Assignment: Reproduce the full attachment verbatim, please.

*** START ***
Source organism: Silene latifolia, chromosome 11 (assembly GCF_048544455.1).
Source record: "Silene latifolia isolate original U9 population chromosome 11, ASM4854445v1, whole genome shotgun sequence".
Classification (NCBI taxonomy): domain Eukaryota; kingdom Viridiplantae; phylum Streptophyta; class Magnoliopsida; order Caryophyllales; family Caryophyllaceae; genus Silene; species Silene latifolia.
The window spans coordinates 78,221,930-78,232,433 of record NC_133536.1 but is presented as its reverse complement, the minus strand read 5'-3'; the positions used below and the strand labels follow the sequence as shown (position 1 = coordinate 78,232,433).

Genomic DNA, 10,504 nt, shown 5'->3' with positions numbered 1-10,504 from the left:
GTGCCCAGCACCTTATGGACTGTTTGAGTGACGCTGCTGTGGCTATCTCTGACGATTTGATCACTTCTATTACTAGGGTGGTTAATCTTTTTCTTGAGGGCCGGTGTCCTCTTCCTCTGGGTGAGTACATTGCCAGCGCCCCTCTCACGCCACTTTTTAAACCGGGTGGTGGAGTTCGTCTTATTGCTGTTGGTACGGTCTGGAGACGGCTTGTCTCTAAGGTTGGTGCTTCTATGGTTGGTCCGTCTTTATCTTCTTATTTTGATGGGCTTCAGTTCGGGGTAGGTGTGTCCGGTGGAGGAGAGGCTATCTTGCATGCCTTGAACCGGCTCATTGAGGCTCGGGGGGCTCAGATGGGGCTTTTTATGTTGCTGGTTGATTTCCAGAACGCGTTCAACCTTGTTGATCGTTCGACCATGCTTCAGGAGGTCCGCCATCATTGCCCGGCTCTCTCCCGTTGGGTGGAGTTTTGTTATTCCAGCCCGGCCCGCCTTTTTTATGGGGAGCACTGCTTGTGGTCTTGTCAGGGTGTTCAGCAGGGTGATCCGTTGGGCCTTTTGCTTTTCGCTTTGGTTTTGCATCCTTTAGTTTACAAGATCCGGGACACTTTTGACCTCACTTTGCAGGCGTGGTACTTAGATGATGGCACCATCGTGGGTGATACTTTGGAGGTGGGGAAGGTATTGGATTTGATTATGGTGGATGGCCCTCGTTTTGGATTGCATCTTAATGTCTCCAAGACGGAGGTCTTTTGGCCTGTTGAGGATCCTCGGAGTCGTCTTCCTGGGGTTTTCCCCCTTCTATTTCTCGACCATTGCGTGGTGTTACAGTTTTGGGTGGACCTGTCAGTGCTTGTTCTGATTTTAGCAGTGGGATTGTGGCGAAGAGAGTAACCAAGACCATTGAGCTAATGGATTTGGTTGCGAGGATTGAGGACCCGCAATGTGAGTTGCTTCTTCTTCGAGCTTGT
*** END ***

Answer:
Source organism: Silene latifolia, chromosome 11 (assembly GCF_048544455.1).
Source record: "Silene latifolia isolate original U9 population chromosome 11, ASM4854445v1, whole genome shotgun sequence".
Classification (NCBI taxonomy): domain Eukaryota; kingdom Viridiplantae; phylum Streptophyta; class Magnoliopsida; order Caryophyllales; family Caryophyllaceae; genus Silene; species Silene latifolia.
The window spans coordinates 78,221,930-78,232,433 of record NC_133536.1 but is presented as its reverse complement, the minus strand read 5'-3'; the positions used below and the strand labels follow the sequence as shown (position 1 = coordinate 78,232,433).

Genomic DNA, 10,504 nt, shown 5'->3' with positions numbered 1-10,504 from the left:
GTGCCCAGCACCTTATGGACTGTTTGAGTGACGCTGCTGTGGCTATCTCTGACGATTTGATCACTTCTATTACTAGGGTGGTTAATCTTTTTCTTGAGGGCCGGTGTCCTCTTCCTCTGGGTGAGTACATTGCCAGCGCCCCTCTCACGCCACTTTTTAAACCGGGTGGTGGAGTTCGTCTTATTGCTGTTGGTACGGTCTGGAGACGGCTTGTCTCTAAGGTTGGTGCTTCTATGGTTGGTCCGTCTTTATCTTCTTATTTTGATGGGCTTCAGTTCGGGGTAGGTGTGTCCGGTGGAGGAGAGGCTATCTTGCATGCCTTGAACCGGCTCATTGAGGCTCGGGGGGCTCAGATGGGGCTTTTTATGTTGCTGGTTGATTTCCAGAACGCGTTCAACCTTGTTGATCGTTCGACCATGCTTCAGGAGGTCCGCCATCATTGCCCGGCTCTCTCCCGTTGGGTGGAGTTTTGTTATTCCAGCCCGGCCCGCCTTTTTTATGGGGAGCACTGCTTGTGGTCTTGTCAGGGTGTTCAGCAGGGTGATCCGTTGGGCCTTTTGCTTTTCGCTTTGGTTTTGCATCCTTTAGTTTACAAGATCCGGGACACTTTTGACCTCACTTTGCAGGCGTGGTACTTAGATGATGGCACCATCGTGGGTGATACTTTGGAGGTGGGGAAGGTATTGGATTTGATTATGGTGGATGGCCCTCGTTTTGGATTGCATCTTAATGTCTCCAAGACGGAGGTCTTTTGGCCTGTTGAGGATCCTCGGAGTCGTCTTCCTGGGGTTTTCCCCCTTCTATTTCTCGACCATTGCGTGGTGTTACAGTTTTGGGTGGACCTGTCAGTGCTTGTTCTGATTTTAGCAGTGGGATTGTGGCGAAGAGAGTAACCAAGACCATTGAGCTAATGGATTTGGTTGCGAGGATTGAGGACCCGCAATGTGAGTTGCTTCTTCTTCGAGCTTGT